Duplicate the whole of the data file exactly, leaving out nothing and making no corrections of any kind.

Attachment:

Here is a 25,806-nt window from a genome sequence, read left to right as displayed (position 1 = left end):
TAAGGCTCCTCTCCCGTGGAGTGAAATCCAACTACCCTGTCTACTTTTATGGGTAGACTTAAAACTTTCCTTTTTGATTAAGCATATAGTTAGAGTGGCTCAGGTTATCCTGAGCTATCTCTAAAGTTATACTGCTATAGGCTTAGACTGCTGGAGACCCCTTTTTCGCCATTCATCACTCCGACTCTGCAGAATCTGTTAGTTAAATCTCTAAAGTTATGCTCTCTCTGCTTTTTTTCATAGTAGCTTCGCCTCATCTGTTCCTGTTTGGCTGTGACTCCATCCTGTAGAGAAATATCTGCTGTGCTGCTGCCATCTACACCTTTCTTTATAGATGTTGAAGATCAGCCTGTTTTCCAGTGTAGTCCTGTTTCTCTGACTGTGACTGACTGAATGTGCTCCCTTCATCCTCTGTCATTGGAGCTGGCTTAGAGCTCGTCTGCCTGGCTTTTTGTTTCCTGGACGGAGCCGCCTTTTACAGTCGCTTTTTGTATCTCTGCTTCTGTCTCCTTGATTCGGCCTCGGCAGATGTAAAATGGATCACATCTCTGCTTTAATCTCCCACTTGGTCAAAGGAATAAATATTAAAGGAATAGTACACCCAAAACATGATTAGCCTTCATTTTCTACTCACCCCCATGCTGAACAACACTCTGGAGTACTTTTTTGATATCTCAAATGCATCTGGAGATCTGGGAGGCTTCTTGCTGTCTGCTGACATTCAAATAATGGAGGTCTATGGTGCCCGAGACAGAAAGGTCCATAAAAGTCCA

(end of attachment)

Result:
Here is a 25,806-nt window from a genome sequence, read left to right as displayed (position 1 = left end):
TAAGGCTCCTCTCCCGTGGAGTGAAATCCAACTACCCTGTCTACTTTTATGGGTAGACTTAAAACTTTCCTTTTTGATTAAGCATATAGTTAGAGTGGCTCAGGTTATCCTGAGCTATCTCTAAAGTTATACTGCTATAGGCTTAGACTGCTGGAGACCCCTTTTTCGCCATTCATCACTCCGACTCTGCAGAATCTGTTAGTTAAATCTCTAAAGTTATGCTCTCTCTGCTTTTTTTCATAGTAGCTTCGCCTCATCTGTTCCTGTTTGGCTGTGACTCCATCCTGTAGAGAAATATCTGCTGTGCTGCTGCCATCTACACCTTTCTTTATAGATGTTGAAGATCAGCCTGTTTTCCAGTGTAGTCCTGTTTCTCTGACTGTGACTGACTGAATGTGCTCCCTTCATCCTCTGTCATTGGAGCTGGCTTAGAGCTCGTCTGCCTGGCTTTTTGTTTCCTGGACGGAGCCGCCTTTTACAGTCGCTTTTTGTATCTCTGCTTCTGTCTCCTTGATTCGGCCTCGGCAGATGTAAAATGGATCACATCTCTGCTTTAATCTCCCACTTGGTCAAAGGAATAAATATTAAAGGAATAGTACACCCAAAACATGATTAGCCTTCATTTTCTACTCACCCCCATGCTGAACAACACTCTGGAGTACTTTTTTGATATCTCAAATGCATCTGGAGATCTGGGAGGCTTCTTGCTGTCTGCTGACATTCAAATAATGGAGGTCTATGGTGCCCGAGACAGAAAGGTCCATAAAAGTCCA